“At the end of the day [CBD] is a fairly safe compound,” Hill says. “Although, we still need to know a lot more about it, like how it interacts with other medications people may be taking and what are the long-term effects,” he adds. And perhaps his biggest concern: “Sometimes people want to use it instead of evidence-based treatment and that can be a problem clinically in certain situations.”
CBD tincture vs. CBD oil—which is better?
According to Low Dog, a tincture may offer a broader range of compounds from hemp than an oil extraction. “Consumers who are alcohol-sensitive often prefer hemp oil over tincture. While both can be used topically, hemp oil is generally easier to apply and less irritating,” she says.
On that note, Hill cautions to know what you’re getting: “If you’re rubbing a CBD cream onto your skin, it’s not going to be absorbed into your bloodstream,” he says. “It can operate as a local anti-inflammatory, like other over-the-counter products… but CBD may not provide any more relief than those products, and it probably will be considerably more expensive.”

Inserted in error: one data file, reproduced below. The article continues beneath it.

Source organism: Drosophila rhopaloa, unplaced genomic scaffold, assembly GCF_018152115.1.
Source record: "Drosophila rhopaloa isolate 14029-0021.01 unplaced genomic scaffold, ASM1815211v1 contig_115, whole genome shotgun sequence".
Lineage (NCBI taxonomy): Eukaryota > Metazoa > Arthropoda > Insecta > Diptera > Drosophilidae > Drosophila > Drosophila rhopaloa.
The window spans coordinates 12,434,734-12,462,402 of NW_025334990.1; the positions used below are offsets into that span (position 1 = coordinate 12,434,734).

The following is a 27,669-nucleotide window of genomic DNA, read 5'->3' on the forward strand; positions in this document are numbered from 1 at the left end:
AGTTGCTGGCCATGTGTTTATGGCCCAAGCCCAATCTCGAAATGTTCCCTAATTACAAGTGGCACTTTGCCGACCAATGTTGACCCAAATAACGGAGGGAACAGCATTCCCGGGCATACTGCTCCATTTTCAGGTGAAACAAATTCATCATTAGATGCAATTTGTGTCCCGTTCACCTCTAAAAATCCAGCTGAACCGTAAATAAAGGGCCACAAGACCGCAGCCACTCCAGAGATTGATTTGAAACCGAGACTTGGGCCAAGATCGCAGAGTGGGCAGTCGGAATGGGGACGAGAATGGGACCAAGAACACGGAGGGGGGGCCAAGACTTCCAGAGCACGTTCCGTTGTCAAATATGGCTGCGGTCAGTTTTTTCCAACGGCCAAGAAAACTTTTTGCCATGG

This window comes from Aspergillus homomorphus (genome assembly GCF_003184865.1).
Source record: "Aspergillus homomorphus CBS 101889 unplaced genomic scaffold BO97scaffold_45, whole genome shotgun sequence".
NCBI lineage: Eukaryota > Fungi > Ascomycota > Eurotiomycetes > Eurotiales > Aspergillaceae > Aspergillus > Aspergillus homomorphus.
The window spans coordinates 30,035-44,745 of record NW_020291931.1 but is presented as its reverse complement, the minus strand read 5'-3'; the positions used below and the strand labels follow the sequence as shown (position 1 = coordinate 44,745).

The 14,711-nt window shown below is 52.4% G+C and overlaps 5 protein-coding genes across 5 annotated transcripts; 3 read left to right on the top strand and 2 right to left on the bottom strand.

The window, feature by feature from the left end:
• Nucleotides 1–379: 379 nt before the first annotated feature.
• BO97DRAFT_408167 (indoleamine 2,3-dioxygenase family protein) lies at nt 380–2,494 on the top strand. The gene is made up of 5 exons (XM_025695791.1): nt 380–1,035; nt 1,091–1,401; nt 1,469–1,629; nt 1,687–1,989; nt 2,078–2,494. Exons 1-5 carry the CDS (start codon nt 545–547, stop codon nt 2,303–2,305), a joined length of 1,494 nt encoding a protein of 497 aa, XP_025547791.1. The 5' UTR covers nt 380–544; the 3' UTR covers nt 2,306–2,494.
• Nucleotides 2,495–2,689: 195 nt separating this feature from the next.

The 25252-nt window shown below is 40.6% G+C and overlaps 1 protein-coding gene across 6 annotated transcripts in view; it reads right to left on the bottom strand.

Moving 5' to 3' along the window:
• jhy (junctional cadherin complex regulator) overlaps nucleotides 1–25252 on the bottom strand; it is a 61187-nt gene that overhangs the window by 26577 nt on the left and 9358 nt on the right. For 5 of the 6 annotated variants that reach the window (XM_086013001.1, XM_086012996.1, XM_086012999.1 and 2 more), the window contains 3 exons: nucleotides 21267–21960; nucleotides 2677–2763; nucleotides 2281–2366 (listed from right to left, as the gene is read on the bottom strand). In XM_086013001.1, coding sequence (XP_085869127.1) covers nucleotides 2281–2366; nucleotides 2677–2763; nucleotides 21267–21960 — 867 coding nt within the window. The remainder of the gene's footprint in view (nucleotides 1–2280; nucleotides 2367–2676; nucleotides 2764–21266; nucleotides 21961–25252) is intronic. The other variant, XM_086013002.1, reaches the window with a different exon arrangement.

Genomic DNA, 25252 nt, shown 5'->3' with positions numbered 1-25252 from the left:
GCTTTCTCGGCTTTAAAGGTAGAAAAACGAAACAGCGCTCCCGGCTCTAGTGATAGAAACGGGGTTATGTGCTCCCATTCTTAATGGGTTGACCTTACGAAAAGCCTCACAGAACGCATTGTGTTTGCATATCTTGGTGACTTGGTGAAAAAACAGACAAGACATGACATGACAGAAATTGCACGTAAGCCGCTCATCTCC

How do you know what you’re getting? What should you look for?
“Quality is always an issue, especially in a relatively young market, such as the cannabis market,” Low Dog says. And she’s right. A 2017 study published in the Journal of the American Medical Association found that out of the commercially available CBD products, only 30 percent were accurately labeled.
“Many of them had more CBD than they were supposed to and many had less; some had none,” Hill notes. He suggests shopping organic—as a bio-accumulator, the cannabis plant will be affected by heavy metals and contaminants in soil—and broad-spectrum, meaning it includes the full range of phytocannabinoids, minus the THC.
Jessica Cumberbatch Anderson is a New York-based lifestyle journalist. Her work has been featured on HuffPost, ArchitecturalDigest.com, Lonny.com, and ELLEDecor.com, where she served as digital director.